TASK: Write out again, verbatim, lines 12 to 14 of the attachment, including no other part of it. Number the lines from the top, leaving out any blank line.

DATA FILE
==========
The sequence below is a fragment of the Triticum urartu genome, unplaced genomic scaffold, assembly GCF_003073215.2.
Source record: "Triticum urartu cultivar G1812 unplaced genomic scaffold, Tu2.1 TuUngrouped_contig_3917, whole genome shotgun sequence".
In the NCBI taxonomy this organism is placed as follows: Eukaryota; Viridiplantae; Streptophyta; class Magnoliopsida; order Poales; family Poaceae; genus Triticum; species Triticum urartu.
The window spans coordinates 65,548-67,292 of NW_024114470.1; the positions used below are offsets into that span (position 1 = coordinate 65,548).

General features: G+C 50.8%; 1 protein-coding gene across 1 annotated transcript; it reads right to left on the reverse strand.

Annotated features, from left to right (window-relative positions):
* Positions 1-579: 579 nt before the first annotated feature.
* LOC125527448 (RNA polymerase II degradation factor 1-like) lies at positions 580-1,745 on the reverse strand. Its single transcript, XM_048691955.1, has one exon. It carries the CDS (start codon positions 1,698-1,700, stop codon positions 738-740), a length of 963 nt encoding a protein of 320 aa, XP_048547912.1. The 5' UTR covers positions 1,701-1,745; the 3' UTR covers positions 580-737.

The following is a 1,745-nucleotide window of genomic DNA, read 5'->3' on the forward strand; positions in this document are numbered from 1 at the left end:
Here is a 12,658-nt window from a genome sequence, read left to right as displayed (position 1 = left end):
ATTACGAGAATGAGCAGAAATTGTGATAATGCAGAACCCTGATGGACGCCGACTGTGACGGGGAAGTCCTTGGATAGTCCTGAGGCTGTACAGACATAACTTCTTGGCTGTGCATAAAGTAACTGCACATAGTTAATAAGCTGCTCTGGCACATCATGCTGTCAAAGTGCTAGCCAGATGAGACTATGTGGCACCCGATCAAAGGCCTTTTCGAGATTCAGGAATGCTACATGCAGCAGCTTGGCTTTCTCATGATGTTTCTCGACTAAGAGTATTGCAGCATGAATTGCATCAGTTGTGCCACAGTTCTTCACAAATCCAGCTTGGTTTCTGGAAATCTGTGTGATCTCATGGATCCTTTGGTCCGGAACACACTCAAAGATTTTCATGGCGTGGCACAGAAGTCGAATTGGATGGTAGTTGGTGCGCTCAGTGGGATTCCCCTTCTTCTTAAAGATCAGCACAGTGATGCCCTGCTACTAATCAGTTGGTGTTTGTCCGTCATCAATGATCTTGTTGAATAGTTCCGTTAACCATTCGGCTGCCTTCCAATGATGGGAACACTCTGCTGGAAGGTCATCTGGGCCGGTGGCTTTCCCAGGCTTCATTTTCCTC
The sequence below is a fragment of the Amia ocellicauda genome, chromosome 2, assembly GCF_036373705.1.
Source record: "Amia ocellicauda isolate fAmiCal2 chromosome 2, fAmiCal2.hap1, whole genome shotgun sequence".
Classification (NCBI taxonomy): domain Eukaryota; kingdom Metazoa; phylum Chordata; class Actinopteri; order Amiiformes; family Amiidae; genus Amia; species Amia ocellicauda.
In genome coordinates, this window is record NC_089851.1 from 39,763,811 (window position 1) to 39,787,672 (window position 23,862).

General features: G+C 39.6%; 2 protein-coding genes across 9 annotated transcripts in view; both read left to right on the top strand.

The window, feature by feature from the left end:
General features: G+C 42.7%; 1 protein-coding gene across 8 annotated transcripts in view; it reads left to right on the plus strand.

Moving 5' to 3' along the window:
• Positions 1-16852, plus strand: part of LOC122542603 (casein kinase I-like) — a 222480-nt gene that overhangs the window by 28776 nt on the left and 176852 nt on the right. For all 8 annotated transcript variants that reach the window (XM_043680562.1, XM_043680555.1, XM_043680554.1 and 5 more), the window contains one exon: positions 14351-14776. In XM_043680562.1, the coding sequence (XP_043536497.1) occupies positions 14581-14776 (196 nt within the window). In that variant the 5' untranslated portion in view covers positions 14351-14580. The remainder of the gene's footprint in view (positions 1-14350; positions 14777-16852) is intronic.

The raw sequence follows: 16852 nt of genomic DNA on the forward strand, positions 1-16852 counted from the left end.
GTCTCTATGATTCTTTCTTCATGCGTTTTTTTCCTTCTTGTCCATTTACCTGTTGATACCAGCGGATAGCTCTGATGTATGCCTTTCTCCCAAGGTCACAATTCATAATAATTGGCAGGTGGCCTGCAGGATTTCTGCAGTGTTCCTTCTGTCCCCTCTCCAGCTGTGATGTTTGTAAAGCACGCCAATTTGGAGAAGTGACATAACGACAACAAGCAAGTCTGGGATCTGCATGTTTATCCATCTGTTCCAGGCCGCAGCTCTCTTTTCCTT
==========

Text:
The sequence below is a fragment of the Amia ocellicauda genome, chromosome 2, assembly GCF_036373705.1.
Source record: "Amia ocellicauda isolate fAmiCal2 chromosome 2, fAmiCal2.hap1, whole genome shotgun sequence".
Classification (NCBI taxonomy): domain Eukaryota; kingdom Metazoa; phylum Chordata; class Actinopteri; order Amiiformes; family Amiidae; genus Amia; species Amia ocellicauda.